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Restored saltmarshes have low beta diversity due to limited topographic variation, but this can be countered by management

Citation

Lawrence, Peter; Sullivan, Martin; Mossman, Hannah (2021), Restored saltmarshes have low beta diversity due to limited topographic variation, but this can be countered by management, Dryad, Dataset, https://doi.org/10.5061/dryad.8w9ghx3np

Abstract

1. Spatial heterogeneity of species (beta diversity) is an important attribute of ecological communities, but is less frequently considered when assessing restoration success than other aspects of diversity (gamma and alpha). Differences in beta diversity between restored and natural sites may arise due to differences in environmental heterogeneity.

2. We use a nested sampling design to survey plant communities and environmental conditions (elevation, redox potential and metrics of topography) on four pairs of restored and natural saltmarshes. We assess whether there are differences in both alpha and beta diversity between natural and restored sites, and analyse their environmental drivers.

3. Topography was an important driver of plant alpha diversity and beta diversity. The effects of topography were partly indirect, mediated though changes in redox potential, but topography also influenced plant communities independently of both elevation and redox.

4. Restored saltmarshes were less heterogeneous in topography than natural marshes. This reduced topography was reflected in lower beta diversity; plant communities 1 m apart in natural marshes were as dissimilar as those found 20 m apart in restored marshes.

5. Large-scale topographic manipulation carried out at one site a decade after initial restoration successfully increased topographic heterogeneity and increased beta diversity when surveyed three years after manipulation. These changes were still evident when resurveyed after a further two years.

6. Synthesis and applications. Increasing environmental heterogeneity can improve restoration outcomes by increasing beta diversity on restored sites. The effect of environmental heterogeneity is likely to be particularly strong within intertidal habitats where small changes in topography can determine whether a species can occur at a given location. Topographic manipulation is a feasible post-restoration technique that can be applied to ensure restored saltmarshes better meet policy targets of biological, physical and functional equivalence with natural marshes.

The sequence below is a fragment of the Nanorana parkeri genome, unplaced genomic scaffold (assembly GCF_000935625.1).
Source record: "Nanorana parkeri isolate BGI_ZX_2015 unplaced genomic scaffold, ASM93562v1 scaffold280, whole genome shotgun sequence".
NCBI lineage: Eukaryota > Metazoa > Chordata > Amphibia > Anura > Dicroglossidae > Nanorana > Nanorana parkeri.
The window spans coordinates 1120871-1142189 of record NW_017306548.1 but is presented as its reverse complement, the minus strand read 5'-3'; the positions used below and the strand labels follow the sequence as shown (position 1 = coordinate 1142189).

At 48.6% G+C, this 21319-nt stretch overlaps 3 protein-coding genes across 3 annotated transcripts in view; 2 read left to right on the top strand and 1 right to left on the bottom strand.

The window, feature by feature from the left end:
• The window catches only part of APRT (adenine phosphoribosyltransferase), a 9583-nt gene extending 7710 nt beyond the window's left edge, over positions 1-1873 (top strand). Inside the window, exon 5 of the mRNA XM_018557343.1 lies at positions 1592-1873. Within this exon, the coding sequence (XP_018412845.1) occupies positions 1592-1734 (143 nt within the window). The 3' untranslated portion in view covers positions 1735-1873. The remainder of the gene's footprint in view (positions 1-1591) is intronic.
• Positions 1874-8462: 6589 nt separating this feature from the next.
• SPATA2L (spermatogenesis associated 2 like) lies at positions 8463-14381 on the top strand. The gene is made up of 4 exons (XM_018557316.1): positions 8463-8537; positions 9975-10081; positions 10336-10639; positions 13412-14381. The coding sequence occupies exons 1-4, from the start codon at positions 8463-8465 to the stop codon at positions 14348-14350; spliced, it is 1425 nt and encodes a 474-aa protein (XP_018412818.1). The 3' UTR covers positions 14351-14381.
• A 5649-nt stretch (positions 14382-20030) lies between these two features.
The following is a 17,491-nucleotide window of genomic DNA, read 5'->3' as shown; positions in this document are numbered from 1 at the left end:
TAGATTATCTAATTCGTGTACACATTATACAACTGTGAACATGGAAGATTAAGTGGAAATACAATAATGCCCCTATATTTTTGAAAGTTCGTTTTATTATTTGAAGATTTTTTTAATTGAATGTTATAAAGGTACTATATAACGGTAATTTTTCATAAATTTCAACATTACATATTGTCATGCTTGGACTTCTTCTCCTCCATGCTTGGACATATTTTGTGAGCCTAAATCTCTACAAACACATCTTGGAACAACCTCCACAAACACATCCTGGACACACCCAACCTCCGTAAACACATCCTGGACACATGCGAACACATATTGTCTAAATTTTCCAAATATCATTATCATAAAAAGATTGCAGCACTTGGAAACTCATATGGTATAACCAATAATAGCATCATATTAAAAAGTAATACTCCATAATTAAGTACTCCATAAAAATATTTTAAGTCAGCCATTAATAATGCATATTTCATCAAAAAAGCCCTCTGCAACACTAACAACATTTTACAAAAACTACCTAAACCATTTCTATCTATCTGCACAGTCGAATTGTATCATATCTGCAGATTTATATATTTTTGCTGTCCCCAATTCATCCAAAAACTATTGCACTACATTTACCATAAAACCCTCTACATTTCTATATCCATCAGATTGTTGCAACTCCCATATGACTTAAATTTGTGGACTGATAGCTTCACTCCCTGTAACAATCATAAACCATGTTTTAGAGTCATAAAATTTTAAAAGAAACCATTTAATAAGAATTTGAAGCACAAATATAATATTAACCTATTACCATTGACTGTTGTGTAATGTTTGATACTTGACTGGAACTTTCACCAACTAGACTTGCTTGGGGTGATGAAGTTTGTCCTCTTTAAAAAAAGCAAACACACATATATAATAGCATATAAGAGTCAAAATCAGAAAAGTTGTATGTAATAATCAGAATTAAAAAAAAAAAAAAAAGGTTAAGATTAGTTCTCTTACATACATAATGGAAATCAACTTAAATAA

17-Nov-2021

Methods

Vegetation percentage cover and environmental data collected in nested sampling grids in restored and natural saltmarsh in Freiston Shore, Orplands, Tollesbury and Deveraux Farm. Elevation data have been processed to calculate relative tidal height and topography metrics.

Usage Notes

This data package contains:

  • Data - Data collected in nested sampling grids.
  • Four R scripts: Alpha diversity analysis.R (analysis of differences in and environmental drivers of alpha diversity), Dissimilarity loess fits.R (bootstrapped loess model fits and Mantel tests of relationships between distance matricies), Dissimilarity beta diversity analysis.R (summarises and produces graphs from bootstrapped loess figures) and Partitioned beta diversity analysis.R (analyses of beta diversity using additive partitioning).
  • Files DVN_Ele etc - Bootstrapped loess model fits (i.e. output of Dissimilarity loess fits script). R code thinks these are in a folder called Boots.

Figures in the paper are produced by the following scripts:

  • Fig. 1 - not produced. Needs download of Environment Agency Lidar data. Quadrat locations (panel c) are provided in Data.csv.
  • Fig. 2 - produced by Partitioned beta diversity analysis.R
  • Fig. 3 - produced by Dissimilarity beta diversity analysis.R
  • Fig. 4 - produced by Dissimilarity beta diversity analysis.R

Funding

Manchester Metropolitan University, Award: PhD Studentship